The overstay post to end all overstay posts (yeah, right!)

I’ve read lots of posts and run into a lot of desparate fellow non-Taiwan citizens with the overstay problem. I’m going to state the obvious here because it needs to be stated and no one has really done so in a comprehensive way. I guess when the problem arises, it’s already too late and then people end up frantically seeking help in the Legal Forum. I have no doubt that the posts in this topic have prevented many people from overstaying.
There is no reason to go into denial and get wrapped up in your daily life only to find out that you’ve overstayed. Calculate on the day of arrival when your last day in Taiwan is. Remember the day and always keep it in the back of your head, in your calendar, or posted on door. Paint it in lavendar on the wall if you please. Just KNOW THE DATE!
You know for what purpose you are in Taiwan. If that purpose changes, runs out or is cancelled, report to the police and get their advise. If you quit or were fired, your relationship with your employer is null and void. Do not think they are going to be nice and not cancel your ARC. They are not your daddy and reporting termination of your employment is their obligation, not spite directed at you.
The logical conclusion is that you should always have enough money for a visa run. That’s 2 bottles of wine, 2 dinners at Dan Ryan’s, a cell phone and a few long-distance phone calls in value.
It wouldn’t hurt to get a credit card in case you want to charge the ticket. Some people who have lived here for a long time on student visas are required to have NT$100,000 in their account if they want to come back. Keep that in mind if you think it is hard to keep NT$15,000 saved for a visa run.
If you have a friend right now who seems to be drifting or is between jobs have “the talk” with them. “Dude, are you cool with your visa now?” If they give a vague answer and not an exact date, then it’s “Let’s check your passport” time.
Some friends may let their visa run out if they can’t pay tuition momentarily. They will have the money in a month, but not when their visa runs out. Lend that person the money if they are a decent person. They will be very appreciative. Just be sure they are looking you strait in the eyes when they say they will pay you back and look them strait in the eyes and repeat the time they said they will pay you back.
In short:
I wasn’t once and lucked out. I overstayed one day, but was running late for my plane. I was told to go to the office and when I got there I told him I have 10 minutes to board. He made me promise never to do it again and hurried me along.
My friend who overstayed for, erm, years, lost everything. The love of a lifetime, a car, a nice apartment, etc. This person will not be allowed back for a few long years. This person got a new passport and did not get caught coming back, but got caught on the next visa run and was not allowed back into the country.

And one more important thing.

Look at your passport carefully. See that bit that says your visa is valid until xxxx (date). That is not how long you can stay in Taiwan until. That is when you have to use the visa to enter Taiwan by.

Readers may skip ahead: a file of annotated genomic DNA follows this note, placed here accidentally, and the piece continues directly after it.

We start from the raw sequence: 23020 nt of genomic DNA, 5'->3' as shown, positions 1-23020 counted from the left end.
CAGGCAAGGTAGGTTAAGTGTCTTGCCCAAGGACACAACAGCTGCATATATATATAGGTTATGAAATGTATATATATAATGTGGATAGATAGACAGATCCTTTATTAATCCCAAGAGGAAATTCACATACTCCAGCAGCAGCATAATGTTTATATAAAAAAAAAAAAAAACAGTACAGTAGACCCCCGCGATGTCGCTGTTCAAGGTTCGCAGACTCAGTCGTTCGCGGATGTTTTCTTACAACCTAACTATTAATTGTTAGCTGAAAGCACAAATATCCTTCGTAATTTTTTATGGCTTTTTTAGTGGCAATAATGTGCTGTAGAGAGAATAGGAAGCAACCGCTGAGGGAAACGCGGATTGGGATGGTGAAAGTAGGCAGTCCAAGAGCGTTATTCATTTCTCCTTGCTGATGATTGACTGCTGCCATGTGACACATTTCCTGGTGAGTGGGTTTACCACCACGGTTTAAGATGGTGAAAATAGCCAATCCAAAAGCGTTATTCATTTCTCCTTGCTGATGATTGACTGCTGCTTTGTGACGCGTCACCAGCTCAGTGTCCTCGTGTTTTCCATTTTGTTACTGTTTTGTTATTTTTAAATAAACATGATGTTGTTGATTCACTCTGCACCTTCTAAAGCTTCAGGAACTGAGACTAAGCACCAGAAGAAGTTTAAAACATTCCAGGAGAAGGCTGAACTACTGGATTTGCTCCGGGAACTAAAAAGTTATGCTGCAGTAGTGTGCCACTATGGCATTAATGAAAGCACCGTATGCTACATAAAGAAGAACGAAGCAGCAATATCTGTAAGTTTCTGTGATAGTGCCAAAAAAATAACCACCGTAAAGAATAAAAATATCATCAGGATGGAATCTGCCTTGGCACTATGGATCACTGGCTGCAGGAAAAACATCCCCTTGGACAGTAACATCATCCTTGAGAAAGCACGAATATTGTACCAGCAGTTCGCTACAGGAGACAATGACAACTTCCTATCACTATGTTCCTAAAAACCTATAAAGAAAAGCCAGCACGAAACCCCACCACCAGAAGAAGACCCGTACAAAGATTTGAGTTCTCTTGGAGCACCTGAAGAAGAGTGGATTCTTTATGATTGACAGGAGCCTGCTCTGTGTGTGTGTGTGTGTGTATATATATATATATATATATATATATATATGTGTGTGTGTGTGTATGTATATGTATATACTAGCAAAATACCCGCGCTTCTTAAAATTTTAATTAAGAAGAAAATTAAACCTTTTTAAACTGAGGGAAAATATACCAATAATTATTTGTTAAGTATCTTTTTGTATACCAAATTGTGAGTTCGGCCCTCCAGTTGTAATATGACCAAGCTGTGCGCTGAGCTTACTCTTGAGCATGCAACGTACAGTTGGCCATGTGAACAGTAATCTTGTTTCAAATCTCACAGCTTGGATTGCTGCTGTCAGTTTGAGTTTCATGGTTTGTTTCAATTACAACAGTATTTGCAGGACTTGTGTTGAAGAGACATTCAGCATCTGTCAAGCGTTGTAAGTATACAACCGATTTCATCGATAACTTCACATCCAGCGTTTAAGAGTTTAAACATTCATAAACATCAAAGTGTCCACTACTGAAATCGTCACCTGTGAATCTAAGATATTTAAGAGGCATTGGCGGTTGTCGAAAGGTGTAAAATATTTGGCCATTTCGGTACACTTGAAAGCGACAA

Funny thing is, I know a guy who has overstayed once or twice each year for the last four, ‘studying Chinese’ at Flag or TLI while teaching with no work permit, and still hasn’t been bounced. Maybe he has friends in high places.

The best advice is to get a resident visa. Short-term visas are a hassle.

You’ve completely degenerated everything I had written with this cute little anecdote. Its “overstay stories” like yours that gets a lot of people into these visa problems in the first place.
What you’ve done is tantamount to whispering to the townspeople the day after Jesus Christ knocked over booths at the temple and saying … “I know this one guy who made a bundle at the temple down the street. No fanatic every knocked HIS booth over.”

I overstayed a resident visa years ago for one day on the advice of the FAP, as my transfer from student resident visa to working resident visa was taking so long. When I got my “telegram advice” (to take to Hong Kong) and went to the FAP to get my visa sorted, they gave me no end of hassle about having overstayed even though it was them that advised me to do so. After graciously waiving the fine, they gave me an overstayed stamp and a prohivition on getting a landing visa for a year. The next day I went to Hong Kong where I spent half an hour explaining the Chinese language “Yuqi juliu yi yifa chuli” stamp on my passport. Then I went to Chung Hwa, picked up my letter, and back to Taipei where I got my new RV.

I talked to the same guy on both visits to the FAP and he assured me he had to stamp my passport. One of the Chief Immigration Officers in Honkers didn’t believe me 'til I pulled out my old ARC and all my documents. She just couldn’t get her head round the FAP telling me to overstay, then endorsing my passport when they knew I was getting a new RV, and me going to HK for 5 hours to get a new Taiwan visa - which was actually going to be issued in Taiwan anyway ! Strange woman. She wasn’t a gweimei either.

[correction: “I overstayed a resident visa years ago for one day on the …”

What I “overstayed” was my ARC. Resident Visas do not have any expiry date on them.]